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Nephrolithiasis specifically refers to calculi in the kidneys, but this article discusses both renal calculi, shown below, and ureteral calculi (ureterolithiasis). Ureteral calculi almost always originate in the kidneys, although they may continue to grow once they lodge in the ureter.

Patients with urinary calculi may report pain, infection, or hematuria. Small nonobstructing stones in the kidneys only occasionally cause symptoms. If present, symptoms are usually moderate and easily controlled.
The passage of stones into the ureter with subsequent acute obstruction, proximal urinary tract dilation, and spasm is associated with classic renal colic.
Renal colic is characterized by undulating cramps and severe pain and is often associated with nausea and vomiting.
As the stone travels through the ureter, the pain moves from the flank to the lower abdomen, down to the groin, and eventually to the scrotal or labial areas.
Associated irritative bladder symptoms are common when the stone is located in the distal or intramural ureter.
Staghorn refers to the presence of a branched kidney stone occupying the renal pelvis and at least one calyceal system. Such calculi usually manifest as infection and hematuria rather than as acute pain.
Asymptomatic bilateral obstruction, which is uncommon, manifests as symptoms of renal failure.
Important historical features are as follows:
Duration, characteristics, and location of pain
History of urinary calculi
Prior complications related to stone manipulation
Urinary tract infections
Loss of renal function
Family history of calculi
Solitary or transplanted kidney
Chemical composition of previously passed stones


Dramatic costovertebral angle tenderness is common; this pain can move to the upper or lower abdominal quadrant as a ureteral stone migrates distally.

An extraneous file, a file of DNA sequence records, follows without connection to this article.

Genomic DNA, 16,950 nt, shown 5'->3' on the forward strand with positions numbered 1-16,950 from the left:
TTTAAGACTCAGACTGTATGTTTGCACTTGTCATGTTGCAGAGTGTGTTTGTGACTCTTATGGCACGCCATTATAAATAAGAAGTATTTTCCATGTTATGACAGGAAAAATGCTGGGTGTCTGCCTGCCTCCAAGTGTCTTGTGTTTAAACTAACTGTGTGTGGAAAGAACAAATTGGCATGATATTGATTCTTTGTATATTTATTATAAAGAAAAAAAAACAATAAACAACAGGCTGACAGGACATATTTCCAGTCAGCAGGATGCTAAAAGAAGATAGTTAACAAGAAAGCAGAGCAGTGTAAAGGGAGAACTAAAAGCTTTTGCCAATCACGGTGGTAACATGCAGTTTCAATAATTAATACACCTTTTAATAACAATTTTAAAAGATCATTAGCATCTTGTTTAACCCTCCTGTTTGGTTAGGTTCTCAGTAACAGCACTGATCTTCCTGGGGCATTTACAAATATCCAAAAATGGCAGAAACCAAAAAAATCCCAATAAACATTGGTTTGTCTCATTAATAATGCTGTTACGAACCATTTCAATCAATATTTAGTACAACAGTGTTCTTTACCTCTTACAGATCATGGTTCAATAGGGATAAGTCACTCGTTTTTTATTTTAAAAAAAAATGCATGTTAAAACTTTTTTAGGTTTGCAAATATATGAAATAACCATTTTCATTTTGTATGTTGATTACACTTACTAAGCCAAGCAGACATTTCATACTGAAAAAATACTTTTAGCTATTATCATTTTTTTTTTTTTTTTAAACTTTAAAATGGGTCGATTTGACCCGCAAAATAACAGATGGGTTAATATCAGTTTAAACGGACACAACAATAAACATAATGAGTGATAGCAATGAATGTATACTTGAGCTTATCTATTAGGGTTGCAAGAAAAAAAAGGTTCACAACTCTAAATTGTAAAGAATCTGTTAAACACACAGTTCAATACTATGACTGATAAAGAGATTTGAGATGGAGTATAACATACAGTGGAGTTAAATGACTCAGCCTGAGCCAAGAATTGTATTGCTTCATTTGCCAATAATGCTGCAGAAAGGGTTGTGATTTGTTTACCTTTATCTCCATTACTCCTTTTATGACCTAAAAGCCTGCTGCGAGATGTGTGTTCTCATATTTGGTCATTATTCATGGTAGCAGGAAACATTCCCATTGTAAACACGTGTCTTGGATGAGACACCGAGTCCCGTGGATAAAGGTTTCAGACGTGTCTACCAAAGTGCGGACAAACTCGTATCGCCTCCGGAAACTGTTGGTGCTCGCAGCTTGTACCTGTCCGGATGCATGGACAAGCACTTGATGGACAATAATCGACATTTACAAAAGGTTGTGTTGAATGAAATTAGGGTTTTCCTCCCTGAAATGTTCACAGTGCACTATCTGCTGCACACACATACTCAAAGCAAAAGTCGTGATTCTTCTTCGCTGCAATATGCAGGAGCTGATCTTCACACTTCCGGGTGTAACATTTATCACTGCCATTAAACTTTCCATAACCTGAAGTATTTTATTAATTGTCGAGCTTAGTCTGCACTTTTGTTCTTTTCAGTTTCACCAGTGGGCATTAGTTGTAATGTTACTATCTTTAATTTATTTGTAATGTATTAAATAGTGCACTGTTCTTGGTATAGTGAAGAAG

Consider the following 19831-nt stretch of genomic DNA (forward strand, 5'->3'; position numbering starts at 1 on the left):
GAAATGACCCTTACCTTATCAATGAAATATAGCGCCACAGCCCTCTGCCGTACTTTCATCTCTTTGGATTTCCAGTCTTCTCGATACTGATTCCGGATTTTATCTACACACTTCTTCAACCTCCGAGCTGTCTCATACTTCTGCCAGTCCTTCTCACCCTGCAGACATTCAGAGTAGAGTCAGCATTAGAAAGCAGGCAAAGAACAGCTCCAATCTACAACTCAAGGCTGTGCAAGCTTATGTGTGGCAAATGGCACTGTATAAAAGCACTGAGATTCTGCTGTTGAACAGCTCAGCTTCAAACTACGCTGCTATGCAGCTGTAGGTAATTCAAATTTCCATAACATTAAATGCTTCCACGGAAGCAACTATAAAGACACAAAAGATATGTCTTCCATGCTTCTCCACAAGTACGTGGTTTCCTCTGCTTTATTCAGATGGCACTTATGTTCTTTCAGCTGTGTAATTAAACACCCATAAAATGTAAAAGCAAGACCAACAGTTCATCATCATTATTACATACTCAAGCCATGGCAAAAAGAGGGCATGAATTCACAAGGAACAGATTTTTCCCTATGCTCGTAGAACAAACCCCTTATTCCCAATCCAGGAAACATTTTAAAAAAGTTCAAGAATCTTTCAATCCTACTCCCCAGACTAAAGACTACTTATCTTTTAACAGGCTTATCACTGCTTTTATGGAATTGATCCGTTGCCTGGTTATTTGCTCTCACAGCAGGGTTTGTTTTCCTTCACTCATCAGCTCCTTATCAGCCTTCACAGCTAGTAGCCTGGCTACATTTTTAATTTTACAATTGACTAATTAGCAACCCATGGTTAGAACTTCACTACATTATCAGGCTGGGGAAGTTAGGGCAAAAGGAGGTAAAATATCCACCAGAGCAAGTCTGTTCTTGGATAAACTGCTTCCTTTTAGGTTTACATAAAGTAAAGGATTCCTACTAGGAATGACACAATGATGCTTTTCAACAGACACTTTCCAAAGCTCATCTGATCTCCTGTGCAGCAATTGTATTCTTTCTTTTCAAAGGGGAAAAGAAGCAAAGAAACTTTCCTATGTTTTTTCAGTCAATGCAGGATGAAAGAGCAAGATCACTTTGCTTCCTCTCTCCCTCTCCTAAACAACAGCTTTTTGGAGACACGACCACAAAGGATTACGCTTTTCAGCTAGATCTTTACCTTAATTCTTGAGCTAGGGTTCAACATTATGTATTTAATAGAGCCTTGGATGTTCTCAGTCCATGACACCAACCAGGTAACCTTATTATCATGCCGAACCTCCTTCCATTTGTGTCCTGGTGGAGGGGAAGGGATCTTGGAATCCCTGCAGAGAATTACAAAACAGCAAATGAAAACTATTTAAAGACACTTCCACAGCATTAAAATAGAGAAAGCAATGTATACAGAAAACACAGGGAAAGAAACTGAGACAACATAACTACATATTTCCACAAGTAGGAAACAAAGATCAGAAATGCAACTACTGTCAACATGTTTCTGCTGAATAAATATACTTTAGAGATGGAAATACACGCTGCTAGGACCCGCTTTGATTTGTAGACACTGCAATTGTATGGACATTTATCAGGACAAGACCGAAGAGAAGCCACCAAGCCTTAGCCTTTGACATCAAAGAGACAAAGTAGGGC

Peritoneal signs are usually absent-an important consideration in distinguishing renal colic from other sources of flank or abdominal pain.
Findings should correlate with the reports of pain, so that complicating factors (eg, urinary extravasation, abscess formation) can be detected.
Beyond this, the specific location of tenderness does not always correlate with the exact location of the stone, although the calculus is often in the general area of maximum discomfort.


Most research on the etiology and prevention of urinary tract stone disease has been directed toward the role of elevated urinary levels of calcium, oxalate, and uric acid in stone formation, as well as reduced urinary citrate levels.
Hypercalciuria is the most common metabolic abnormality. Some cases of hypercalciuria are related to increased intestinal absorption of calcium (associated with excess dietary calcium and/or overactive calcium absorption mechanisms), some are related to excess resorption of calcium from bone (ie, hyperparathyroidism), and some are related to an inability of the renal tubules to properly reclaim calcium in the glomerular filtrate (renal-leak hypercalciuria).
Magnesium and especially citrate are important inhibitors of stone formation in the urinary tract. Decreased levels of these in the urine predispose to stone formation.
A low fluid intake, with a subsequent low volume of urine production, produces high concentrations of stone-forming solutes in the urine. This is an important, if not the most important, environmental factor in kidney stone formation.
The exact nature of the tubular damage or dysfunction that leads to stone formation has not been characterized.
The most common findings on 24-hour urine studies include hypercalciuria, hyperoxaluria,hyperuricosuria, hypocitraturia, and low urinary volume. Other factors, such as high urinary sodium and low urinary magnesium concentrations, may also play a role. To identify these risk factors, a 24-hour urine profile, including appropriate serum tests of renal function, uric acid, and calcium, is needed. Such testing is available from various commercial laboratories. A finding of hypercalcemia should prompt follow-up with an intact parathyroid hormone study to evaluate for primary and secondary hyperparathyroidism.